The Senate announced on Tuesday that 14 senators would lead negotiations on the bill for the Senate. The House was expected to name its conferees shortly.

Later Wednesday afternoon, the House turned away an attempt by Democrats to speed up the conference by instructing House negotiators to accept the Senate-passed bill. That bill, S. 1813, would fund federal highway programs for two years, a plan Democrats prefer over the House-passed bill that only extends funding through September.


The motion to instruct, from Transportation and Infrastructure Committee ranking member Nick RahallNick Joe RahallOn The Trail: The political losers of 2020 We shouldn't allow politics to impede disaster relief Break the cycle of partisanship with infant, child health care programs MORE (D-W.Va.), was defeated in a mostly party-line vote of 181-242.

Rahall said he brought up his motion to help speed up the conference, which will now have to sort out two very different highway funding bills. Aside from the duration of funding, the House bill also includes language mandating the approval of the Keystone pipeline.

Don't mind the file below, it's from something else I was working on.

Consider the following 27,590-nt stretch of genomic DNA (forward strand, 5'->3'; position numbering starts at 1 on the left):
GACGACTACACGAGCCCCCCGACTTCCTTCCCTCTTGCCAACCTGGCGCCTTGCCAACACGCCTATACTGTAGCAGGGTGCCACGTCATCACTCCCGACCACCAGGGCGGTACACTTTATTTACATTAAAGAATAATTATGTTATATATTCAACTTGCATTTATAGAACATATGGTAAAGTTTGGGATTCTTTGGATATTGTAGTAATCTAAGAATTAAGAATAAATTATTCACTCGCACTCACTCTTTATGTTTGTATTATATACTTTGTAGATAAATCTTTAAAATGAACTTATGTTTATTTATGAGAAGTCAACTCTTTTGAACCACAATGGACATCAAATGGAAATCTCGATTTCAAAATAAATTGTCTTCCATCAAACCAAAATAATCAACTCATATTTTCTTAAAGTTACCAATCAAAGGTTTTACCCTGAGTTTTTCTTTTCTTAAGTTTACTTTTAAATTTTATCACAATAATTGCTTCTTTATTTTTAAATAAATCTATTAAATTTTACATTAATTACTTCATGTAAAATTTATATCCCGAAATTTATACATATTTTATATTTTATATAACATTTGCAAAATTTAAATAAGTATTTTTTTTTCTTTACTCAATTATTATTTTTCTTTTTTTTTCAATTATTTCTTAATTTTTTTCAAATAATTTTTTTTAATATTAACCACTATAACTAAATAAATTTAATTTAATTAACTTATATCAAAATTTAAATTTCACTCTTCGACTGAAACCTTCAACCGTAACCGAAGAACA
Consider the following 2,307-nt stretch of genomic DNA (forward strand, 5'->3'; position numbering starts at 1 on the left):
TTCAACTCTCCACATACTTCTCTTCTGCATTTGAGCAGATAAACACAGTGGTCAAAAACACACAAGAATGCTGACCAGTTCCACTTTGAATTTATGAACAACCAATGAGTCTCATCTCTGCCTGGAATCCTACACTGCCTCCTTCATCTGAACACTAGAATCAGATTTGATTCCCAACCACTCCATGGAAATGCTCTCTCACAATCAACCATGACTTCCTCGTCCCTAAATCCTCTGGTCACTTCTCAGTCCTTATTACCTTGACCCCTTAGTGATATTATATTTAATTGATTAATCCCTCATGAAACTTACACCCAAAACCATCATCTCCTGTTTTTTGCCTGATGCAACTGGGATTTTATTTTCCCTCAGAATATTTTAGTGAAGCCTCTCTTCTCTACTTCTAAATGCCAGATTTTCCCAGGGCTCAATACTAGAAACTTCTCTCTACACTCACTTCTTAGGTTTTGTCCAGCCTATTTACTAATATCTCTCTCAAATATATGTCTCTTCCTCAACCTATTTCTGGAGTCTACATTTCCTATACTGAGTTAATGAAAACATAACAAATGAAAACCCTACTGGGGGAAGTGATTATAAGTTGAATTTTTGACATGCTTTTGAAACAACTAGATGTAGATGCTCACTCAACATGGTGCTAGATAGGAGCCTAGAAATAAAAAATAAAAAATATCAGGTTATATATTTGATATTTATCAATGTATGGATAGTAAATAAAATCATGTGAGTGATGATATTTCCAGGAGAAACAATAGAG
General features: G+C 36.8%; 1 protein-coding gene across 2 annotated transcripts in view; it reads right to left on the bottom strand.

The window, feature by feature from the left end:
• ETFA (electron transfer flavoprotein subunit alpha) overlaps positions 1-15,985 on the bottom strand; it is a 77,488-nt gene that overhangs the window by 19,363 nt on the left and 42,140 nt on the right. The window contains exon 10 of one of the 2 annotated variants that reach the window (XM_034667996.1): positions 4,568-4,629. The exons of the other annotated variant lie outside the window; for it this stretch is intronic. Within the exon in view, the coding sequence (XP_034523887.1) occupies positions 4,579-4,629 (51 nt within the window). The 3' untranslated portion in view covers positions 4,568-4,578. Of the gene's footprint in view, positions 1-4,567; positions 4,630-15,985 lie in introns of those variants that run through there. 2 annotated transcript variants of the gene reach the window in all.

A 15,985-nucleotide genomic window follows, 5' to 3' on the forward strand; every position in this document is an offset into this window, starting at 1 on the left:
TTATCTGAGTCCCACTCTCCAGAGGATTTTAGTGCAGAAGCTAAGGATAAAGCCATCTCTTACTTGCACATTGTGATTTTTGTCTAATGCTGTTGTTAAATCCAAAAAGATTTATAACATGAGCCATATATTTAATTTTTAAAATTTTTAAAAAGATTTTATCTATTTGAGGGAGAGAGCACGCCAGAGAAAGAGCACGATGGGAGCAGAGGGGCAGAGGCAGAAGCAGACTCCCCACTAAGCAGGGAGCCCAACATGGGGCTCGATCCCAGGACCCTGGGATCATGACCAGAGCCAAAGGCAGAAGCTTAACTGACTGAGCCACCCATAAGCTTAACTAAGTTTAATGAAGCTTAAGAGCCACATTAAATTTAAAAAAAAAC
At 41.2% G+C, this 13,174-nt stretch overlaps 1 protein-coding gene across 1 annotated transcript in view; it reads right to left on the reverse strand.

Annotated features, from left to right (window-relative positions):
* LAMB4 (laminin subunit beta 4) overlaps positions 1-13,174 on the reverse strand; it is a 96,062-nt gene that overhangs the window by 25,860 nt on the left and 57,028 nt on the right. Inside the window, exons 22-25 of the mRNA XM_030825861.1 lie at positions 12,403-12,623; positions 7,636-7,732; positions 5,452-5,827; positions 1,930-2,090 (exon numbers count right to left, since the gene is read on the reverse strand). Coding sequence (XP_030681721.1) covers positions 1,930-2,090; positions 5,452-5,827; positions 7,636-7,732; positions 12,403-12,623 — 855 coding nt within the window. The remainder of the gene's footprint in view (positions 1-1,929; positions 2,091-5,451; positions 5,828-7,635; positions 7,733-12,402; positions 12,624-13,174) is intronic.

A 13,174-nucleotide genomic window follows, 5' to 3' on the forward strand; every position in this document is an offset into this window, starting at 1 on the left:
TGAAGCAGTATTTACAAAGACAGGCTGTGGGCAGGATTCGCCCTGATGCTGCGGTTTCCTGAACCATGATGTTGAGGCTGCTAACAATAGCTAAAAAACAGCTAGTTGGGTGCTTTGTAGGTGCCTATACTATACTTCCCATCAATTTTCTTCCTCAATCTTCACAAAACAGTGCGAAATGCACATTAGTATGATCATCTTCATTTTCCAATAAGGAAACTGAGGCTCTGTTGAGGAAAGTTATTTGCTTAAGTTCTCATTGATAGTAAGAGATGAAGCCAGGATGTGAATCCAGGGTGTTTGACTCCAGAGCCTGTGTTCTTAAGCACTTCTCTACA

"American workers should not have to wait any longer as Congress searches for an agreement," he said. "The time for political games is over."

Rahall also argued that if differences remain, Congress could pass the Senate-approved bill, S. 1813, and then pass a technical corrections bill to address these differences.

But Transportation and Infrastructure Committee Chairman John Mica (R-Fla.) said he opposed the motion to instruct, since it would effectively remove the House's point of view on the highway bill completely.

"What they want to do is cast the participation of the House of Representatives aside, and just adopt what the Senate has brought forward," Mica said of the Democratic plan.

The failure of Rahall's motion leaves open the chance of a House-Senate conference that lasts through June, since funding for federal highway programs expires June 30 under current law.

The Senate's two-year bill passed 74-22, a bipartisan vote that has prompted Democrats to call on the House to accept the Senate bill, which spends $109 billion over two years. In contrast, House Republicans have been split on what bill to advance, and earlier this month approved another straight extension, H.R. 4348, funding federal programs through September 30.